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Annu Rev Med. 2002;53:89-112.

Positron emission tomography scanning: current and future applications.

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  • 1Department of Molecular and Medical Pharmacology, Ahmanson Biological Imaging Clinic, UCLA School of Medicine, 10833 LeConte Avenue, Los Angeles, California 90095-6942, USA. jczernin@mednet.ucla.edu

Abstract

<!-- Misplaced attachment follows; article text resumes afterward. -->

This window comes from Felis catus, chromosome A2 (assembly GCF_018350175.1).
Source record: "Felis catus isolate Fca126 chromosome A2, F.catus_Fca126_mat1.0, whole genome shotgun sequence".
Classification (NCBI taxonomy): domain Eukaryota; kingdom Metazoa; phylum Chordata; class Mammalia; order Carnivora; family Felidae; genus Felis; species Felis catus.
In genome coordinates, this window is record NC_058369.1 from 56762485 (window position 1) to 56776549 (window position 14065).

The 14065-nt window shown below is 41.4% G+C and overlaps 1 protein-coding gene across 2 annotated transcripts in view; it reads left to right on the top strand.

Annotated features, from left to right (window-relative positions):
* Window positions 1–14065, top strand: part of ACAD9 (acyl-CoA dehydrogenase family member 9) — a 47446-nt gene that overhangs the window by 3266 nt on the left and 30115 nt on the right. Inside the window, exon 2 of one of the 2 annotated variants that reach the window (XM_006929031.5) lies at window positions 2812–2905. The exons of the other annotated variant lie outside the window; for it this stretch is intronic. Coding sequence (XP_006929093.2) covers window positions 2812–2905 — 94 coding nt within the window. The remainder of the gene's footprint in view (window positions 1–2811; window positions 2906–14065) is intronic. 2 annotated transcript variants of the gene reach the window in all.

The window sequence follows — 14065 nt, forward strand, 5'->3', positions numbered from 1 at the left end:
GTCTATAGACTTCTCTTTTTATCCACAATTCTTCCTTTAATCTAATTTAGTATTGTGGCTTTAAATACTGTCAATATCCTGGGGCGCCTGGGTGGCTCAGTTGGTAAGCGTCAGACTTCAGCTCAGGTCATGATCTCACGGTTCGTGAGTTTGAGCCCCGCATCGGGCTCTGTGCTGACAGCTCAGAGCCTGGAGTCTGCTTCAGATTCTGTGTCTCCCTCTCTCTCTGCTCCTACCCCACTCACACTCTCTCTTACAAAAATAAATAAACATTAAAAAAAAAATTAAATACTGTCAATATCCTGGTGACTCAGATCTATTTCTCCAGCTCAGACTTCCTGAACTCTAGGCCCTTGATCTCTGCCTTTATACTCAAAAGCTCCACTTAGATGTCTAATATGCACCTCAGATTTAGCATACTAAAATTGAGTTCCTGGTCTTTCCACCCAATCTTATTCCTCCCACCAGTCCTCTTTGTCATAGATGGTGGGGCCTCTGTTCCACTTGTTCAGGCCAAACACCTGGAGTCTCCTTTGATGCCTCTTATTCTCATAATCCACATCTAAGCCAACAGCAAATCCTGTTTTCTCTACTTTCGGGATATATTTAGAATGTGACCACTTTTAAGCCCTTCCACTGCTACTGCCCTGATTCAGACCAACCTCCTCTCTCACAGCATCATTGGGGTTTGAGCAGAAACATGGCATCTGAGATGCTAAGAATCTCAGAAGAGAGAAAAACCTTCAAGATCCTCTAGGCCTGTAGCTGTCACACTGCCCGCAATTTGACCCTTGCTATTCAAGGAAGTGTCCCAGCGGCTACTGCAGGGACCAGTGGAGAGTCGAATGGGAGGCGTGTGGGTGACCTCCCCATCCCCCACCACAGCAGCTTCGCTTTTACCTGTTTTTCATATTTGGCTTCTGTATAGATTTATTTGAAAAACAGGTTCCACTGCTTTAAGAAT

Whole-body positron emission tomography (PET) imaging with (18)F deoxyglucose (FDG) is a molecular imaging modality that detects metabolic alterations in tumor cells that are common to neoplastic cells. FDG-PET has recently been approved by the Health Care Finance Administration for Medicare reimbursement for diagnosing, staging, and restaging lung cancer, colorectal cancer, lymphoma, melanoma, head and neck cancer, and esophageal cancer. This review discusses the scientific evidence that led to the emergence of PET imaging as an accepted clinical tool in patients with solitary pulmonary nodules, lung cancer, colorectal cancer, melanoma, lymphoma, breast cancer, and other cancers. When possible, we compare the performance of PET to that of anatomical imaging. We discuss future clinical applications of this imaging modality.

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